Consultation

ASIC has also released Consultation Paper 219 Keeping superannuation websites up to date (CP 219), which considers what ‘up to date at all times’ means in the context of s29QB of the Superannuation Industry (Supervision) Act 1993 (SIS Act). These requirements relate to executive officer remuneration disclosure and other systemic transparency measures.

ASIC proposes giving trustees a ‘safe harbour’, so that they are taken to comply with the updating obligation in s29QB if they update the fund website within a specified time. That time is generally 14 days.

ASIC is seeking feedback by 3 February 2014.

FSC: Asia Pacific is Australia’s biggest source of investment fund flows

The Financial Services Council and The Trust Company have released the second annual “Australian Investment Managers Cross-Border Flows Report” revealing that ASIA Pacific continues to be the biggest source of investment into the Australian managed funds industry.

ASIA now accounts for 66% of all fund flows, followed by Europe (24%). Collectively Europe and ASIA account for 90% of all flows into Australian managed funds. Since 2010 investment flows have increased by 78% from $20.3 billion to $36.2 billion.

John Brogden CEO of FSC said “The report shows the massive potential export market for the Australian financial services sector…… The proportion of funds sourced from overseas has the potential to increase exponentially if the right policy settings are in place.”

CEO of The Trust Company, Shailendra Singh, said “Australian funds management expertise is widely recognised across the region.” He additionally stated that the stability of Australia’s economic and political environment has attracted a large proportion of fund flows from Asia in Australian fixed interest and cash. This asset class comprised 49% of all cross border investment.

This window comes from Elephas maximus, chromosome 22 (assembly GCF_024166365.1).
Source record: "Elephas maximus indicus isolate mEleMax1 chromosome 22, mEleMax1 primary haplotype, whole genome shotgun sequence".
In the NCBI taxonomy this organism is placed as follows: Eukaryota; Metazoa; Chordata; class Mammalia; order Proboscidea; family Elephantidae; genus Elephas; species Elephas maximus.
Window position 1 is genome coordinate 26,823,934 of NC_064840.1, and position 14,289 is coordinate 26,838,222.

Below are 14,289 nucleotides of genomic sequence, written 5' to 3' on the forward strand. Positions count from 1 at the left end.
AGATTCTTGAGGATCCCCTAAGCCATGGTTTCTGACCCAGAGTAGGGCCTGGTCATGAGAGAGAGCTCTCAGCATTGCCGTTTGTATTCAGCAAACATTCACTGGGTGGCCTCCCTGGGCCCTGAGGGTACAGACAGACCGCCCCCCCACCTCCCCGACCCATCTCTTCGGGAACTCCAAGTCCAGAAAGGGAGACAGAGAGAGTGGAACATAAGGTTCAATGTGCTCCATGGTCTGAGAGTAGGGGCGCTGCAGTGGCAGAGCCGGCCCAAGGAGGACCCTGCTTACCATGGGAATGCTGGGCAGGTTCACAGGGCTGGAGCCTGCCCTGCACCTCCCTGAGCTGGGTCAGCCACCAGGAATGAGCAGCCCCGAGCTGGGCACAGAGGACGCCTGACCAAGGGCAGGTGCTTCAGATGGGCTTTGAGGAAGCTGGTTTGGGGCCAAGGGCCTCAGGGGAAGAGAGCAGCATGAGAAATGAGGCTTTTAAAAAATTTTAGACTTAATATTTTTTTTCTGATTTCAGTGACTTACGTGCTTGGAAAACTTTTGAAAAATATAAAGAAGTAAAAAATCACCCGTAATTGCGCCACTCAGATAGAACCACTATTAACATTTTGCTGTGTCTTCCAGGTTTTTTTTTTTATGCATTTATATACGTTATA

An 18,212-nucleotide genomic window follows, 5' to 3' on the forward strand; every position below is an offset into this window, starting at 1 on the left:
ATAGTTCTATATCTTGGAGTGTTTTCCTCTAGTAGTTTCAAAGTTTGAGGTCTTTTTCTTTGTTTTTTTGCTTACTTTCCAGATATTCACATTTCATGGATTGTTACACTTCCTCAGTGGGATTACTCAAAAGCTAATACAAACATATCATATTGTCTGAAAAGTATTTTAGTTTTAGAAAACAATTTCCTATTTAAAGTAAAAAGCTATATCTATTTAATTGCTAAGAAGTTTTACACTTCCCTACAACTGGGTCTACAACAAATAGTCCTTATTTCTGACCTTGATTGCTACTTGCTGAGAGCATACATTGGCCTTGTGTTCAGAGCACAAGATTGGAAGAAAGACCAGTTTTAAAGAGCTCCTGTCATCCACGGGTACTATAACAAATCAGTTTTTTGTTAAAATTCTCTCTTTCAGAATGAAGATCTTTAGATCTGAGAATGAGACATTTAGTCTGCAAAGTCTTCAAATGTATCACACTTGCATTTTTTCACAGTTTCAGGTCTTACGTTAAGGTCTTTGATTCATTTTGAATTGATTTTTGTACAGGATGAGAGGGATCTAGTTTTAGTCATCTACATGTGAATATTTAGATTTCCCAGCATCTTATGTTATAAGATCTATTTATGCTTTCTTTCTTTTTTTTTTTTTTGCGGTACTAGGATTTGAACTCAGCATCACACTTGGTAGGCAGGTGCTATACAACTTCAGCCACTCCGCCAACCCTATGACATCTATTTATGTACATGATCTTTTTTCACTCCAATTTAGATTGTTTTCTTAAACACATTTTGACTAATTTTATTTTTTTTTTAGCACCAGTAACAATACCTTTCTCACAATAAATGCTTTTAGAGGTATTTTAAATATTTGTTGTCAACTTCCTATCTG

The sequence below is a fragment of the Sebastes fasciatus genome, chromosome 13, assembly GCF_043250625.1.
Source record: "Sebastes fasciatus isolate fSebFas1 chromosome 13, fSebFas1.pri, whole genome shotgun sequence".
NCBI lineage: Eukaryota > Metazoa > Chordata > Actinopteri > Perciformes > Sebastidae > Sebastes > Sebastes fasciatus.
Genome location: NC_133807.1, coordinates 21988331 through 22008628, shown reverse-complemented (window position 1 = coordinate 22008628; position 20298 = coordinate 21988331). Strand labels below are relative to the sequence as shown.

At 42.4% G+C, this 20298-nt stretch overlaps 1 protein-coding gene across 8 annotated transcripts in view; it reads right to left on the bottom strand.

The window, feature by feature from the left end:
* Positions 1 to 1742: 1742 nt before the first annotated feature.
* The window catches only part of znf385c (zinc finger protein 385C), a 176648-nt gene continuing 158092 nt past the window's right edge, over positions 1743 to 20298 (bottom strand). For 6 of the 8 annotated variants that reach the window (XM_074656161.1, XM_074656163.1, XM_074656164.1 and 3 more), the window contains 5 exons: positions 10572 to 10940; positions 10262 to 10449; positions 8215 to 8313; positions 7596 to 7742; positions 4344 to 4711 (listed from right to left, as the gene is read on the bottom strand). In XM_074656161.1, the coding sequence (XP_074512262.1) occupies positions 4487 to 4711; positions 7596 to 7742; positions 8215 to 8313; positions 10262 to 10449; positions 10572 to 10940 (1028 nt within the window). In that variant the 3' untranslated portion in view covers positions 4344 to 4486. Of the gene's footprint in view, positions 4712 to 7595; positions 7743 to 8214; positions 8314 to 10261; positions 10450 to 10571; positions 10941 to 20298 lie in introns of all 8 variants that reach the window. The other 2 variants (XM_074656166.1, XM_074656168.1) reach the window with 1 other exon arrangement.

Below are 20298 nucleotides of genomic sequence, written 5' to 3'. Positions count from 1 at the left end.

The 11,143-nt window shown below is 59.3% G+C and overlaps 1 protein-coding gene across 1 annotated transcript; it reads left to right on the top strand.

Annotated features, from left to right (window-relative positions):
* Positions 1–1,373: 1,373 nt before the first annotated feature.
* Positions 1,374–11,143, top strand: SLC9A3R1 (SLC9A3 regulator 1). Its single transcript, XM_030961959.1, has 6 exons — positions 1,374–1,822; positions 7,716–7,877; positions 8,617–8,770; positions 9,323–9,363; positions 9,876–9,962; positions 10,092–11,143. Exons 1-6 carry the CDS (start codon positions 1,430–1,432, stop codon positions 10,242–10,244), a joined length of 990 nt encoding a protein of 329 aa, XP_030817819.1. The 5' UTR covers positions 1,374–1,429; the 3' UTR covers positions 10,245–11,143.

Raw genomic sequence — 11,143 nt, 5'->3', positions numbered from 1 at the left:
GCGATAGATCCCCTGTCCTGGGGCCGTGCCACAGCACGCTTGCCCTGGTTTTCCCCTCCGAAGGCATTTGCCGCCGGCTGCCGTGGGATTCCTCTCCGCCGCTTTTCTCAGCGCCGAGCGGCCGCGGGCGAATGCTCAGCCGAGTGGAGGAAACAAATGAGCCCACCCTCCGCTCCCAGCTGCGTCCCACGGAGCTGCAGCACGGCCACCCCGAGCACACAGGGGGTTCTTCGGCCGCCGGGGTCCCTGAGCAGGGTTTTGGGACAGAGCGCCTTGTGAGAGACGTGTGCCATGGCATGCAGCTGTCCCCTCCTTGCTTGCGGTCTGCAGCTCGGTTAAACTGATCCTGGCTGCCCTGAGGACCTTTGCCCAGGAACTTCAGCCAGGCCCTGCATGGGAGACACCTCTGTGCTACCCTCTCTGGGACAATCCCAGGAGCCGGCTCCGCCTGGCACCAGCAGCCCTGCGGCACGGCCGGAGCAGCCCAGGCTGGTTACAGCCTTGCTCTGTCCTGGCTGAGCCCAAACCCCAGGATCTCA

“While interest rates in Australia are at an all time low, they are considered to be a good investment as they are comparatively higher than Asia” Mr Singh said.

Superannuation Discussion Paper Released for comment

Assistant Treasurer, Senator the Hon Arthur Sinodinos AO, released a discussion paper entitled ‘Better regulation and governance, enhanced transparency and improved competition in superannuation’ for public consultation. This is to meet the Government’s election commitments to improve governance, increase transparency of information provided by super funds and boost competition and transparency in the selection process of default super funds in modern awards.

 

Good governance in superannuation is critical to securing trust and integrity.  This Government is committed to improving superannuation governance which may be aligned with the corporate governance principles applicable to, for example, ASX-listed companies or APRA-regulated entities, such as in the banking and finance industry,” said Senator Sinodinos.

 

Addressing outstanding aspects of the MySuper reforms, including improving the quality of information available to super fund members, is also key to ensuring both members and employers can make informed decisions about the relative performance of funds.  This is why the issue of transparency will be examined in this paper.

 

Australians in default superannuation funds should benefit from genuine choice and competition through ensuring any MySuper product can compete freely in the default superannuation market.

The paper also seeks views on a possible deferral of the commencement date of the MySuper transparency measures beyond 1 July 2014.

 

We are committed to a detailed consultation process to ensure the interests of consumers are protected, regulatory burden is minimised and confidence is increased in the system,” said Senator Sinodinos.

 

Consultation for this paper will be open from today until 12 February 2014.  The discussion paper can be viewed Treasury website.